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Minimum wages are a great success story for evidence – we cannot stop now

January 18, 2021
Ahead of his inauguration on Wednesday, President-Elect Joe Biden has announced his intention to create a $15 minimum wage across America – a substantial move to support the working poor of America. What does a minimum wage do? The answer, of course, is many things. It’s a big intervention into a complex system. Let’s think…
  • January 18, 2021

    Minimum wages are a great success story for evidence – we cannot stop now

    Ahead of his inauguration on Wednesday, President-Elect Joe Biden has announced his intention to create a $15 minimum wage across America – a substantial move to support the working poor of America. What does a minimum wage do? The answer, of course, is many things. It’s a big intervention into a complex system. Let’s think…
  • January 8, 2021

    The EQ Guest Speaker: Prof. Lindsey Macmillan

    We were thrilled to have Prof. Lindsey Macmillan as a guest speaker at The EQ. Lindsey is Professor of Economics and Director of the Centre for Education Policy and Equalising Opportunities at UCL, where she works to design and inform evidence-led education policy and wider practice to equalise opportunities across the life course. Lindsey’s own research considers…
  • December 22, 2020

    Book Review: Time Smart – by Ashley Whillans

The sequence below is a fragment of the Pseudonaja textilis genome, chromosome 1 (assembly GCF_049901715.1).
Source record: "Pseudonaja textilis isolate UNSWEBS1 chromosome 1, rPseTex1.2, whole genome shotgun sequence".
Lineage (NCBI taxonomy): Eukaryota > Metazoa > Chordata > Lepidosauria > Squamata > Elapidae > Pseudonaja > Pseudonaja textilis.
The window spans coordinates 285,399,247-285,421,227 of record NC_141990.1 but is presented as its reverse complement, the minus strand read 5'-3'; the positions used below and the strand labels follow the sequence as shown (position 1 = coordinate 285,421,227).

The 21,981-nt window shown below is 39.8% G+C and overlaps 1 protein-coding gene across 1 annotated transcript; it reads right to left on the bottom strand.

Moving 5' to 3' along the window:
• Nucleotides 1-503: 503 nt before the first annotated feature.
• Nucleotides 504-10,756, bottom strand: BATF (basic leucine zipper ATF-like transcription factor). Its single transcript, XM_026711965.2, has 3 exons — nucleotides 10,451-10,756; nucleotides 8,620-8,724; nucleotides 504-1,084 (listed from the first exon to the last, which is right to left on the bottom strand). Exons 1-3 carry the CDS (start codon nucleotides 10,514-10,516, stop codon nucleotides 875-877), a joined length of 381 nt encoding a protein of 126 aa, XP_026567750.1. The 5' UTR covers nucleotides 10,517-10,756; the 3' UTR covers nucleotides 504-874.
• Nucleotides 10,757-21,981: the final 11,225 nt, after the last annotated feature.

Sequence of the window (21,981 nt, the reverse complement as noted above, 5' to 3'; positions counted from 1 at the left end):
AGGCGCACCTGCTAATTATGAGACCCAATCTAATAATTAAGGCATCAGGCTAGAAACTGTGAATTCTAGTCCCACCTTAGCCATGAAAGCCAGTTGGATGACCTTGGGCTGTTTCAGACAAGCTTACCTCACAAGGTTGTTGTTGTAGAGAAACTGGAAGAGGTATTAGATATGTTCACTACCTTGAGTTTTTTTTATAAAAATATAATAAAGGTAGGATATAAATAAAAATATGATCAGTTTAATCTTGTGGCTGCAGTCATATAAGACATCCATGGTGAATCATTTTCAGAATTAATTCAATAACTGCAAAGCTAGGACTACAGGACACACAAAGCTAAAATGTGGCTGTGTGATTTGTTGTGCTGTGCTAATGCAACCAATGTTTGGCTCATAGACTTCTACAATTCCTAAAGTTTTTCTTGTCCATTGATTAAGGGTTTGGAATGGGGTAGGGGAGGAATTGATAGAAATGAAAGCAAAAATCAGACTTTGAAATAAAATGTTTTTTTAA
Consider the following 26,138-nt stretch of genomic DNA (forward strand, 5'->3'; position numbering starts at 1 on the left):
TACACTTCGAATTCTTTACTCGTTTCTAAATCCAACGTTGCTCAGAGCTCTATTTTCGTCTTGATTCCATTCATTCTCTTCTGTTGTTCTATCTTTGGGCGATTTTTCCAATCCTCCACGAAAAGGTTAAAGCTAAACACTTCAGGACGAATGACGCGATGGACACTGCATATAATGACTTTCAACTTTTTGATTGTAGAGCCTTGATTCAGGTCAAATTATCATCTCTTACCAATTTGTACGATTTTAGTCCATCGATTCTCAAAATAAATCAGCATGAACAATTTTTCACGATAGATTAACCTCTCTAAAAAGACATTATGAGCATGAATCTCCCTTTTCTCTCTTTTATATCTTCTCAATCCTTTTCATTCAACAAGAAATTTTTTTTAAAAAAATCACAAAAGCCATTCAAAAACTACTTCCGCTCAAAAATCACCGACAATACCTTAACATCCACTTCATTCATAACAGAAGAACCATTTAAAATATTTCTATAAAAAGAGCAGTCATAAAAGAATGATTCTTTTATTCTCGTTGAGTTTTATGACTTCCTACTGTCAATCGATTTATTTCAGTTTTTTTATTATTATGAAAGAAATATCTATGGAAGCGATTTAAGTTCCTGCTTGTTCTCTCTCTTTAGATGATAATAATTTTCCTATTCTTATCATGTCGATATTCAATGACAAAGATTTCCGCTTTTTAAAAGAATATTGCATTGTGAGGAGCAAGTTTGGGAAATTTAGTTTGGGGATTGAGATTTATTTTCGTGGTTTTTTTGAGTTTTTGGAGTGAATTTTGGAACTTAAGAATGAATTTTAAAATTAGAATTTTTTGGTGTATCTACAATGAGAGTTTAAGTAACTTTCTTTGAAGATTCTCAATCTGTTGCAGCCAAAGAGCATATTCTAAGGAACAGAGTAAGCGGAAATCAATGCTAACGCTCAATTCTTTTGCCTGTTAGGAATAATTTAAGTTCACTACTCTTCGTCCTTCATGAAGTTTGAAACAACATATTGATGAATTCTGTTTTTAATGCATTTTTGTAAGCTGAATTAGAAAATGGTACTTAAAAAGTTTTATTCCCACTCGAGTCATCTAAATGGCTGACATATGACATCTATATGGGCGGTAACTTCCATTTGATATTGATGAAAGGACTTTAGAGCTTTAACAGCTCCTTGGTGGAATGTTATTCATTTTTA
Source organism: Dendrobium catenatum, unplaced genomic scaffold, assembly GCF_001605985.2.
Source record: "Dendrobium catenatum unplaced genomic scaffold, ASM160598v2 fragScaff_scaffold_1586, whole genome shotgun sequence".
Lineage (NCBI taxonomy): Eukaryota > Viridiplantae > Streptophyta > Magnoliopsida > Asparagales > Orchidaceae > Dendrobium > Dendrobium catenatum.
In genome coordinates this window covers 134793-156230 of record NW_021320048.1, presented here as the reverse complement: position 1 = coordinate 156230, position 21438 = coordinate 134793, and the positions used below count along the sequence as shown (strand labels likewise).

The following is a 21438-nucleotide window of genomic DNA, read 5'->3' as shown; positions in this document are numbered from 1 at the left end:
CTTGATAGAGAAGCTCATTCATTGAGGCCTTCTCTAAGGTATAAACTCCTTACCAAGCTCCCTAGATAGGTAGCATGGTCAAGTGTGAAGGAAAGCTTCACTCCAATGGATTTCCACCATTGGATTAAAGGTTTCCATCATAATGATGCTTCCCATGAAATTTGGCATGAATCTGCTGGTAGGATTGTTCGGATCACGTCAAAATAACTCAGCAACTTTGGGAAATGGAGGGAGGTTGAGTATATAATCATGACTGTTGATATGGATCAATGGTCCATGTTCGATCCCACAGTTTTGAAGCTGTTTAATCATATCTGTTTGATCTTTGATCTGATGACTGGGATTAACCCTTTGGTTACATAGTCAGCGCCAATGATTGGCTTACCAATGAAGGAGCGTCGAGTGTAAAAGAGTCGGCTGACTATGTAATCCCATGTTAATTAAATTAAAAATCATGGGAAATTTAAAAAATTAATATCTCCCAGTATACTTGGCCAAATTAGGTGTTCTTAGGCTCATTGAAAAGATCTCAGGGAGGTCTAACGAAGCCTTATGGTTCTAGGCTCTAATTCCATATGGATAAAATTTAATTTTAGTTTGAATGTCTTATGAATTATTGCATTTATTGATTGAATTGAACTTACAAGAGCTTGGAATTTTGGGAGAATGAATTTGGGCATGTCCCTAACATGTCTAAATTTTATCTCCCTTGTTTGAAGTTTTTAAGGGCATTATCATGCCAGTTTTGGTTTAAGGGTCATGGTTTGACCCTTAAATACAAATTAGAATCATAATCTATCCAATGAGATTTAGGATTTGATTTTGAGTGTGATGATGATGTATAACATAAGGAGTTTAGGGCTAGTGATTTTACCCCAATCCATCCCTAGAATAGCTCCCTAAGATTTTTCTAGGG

If you ever feel like you’ve not got enough time, that you struggle to prioritise, and that the things you think of as “important but not urgent” never get done, the good news is that you’re not alone – this feeling of time poverty is endemic, and many of us suffer from it.  The field…
  • December 16, 2020

    When doing good makes us do bad

    This piece is part of a series in which Michael Sanders describes the findings of papers that have been languishing without being released, as he publishes them over the next several months. Have you have eaten a large dessert at a restaurant, as a reward for having been virtuous and foregone a starter? Have you…
  • December 11, 2020

    The EQ Guest Speaker: Professor Simon Burgess

    We were thrilled to have Prof. Simon Burgess as a guest speaker at The EQ. Simon Burgess is a professor of Economics at the University of Bristol. He has previously been director of the Centre for Market and Public Organisation, an ESRC Research Centre and also the Centre for Understanding Behaviour Change. Simon’s current research interests are…
  • December 7, 2020

    The EQ Guest Speaker: Dr Raj Chande

    We were very excited to welcome Dr Raj Chande as an EQ guest speaker. Raj is an Expert Advisor in Education and Skills at The Behavioural Insights Team and a maths teacher at a secondary school in East London. He joined the Behavioural Insights Team in 2012, after studying an Economics masters and becoming interested in…
  • December 2, 2020

    Is a picture worth 1,000 words?

    This piece is part of a series in which Michael Sanders describes the findings of papers that have been languishing without being released, as he publishes them over the next several months. In some ways, 2020 is the least bad year in history so far for us to experience a global pandemic. As well as…
  • November 18, 2020

    Book Review: How to Make the World Add Up – Tim Harford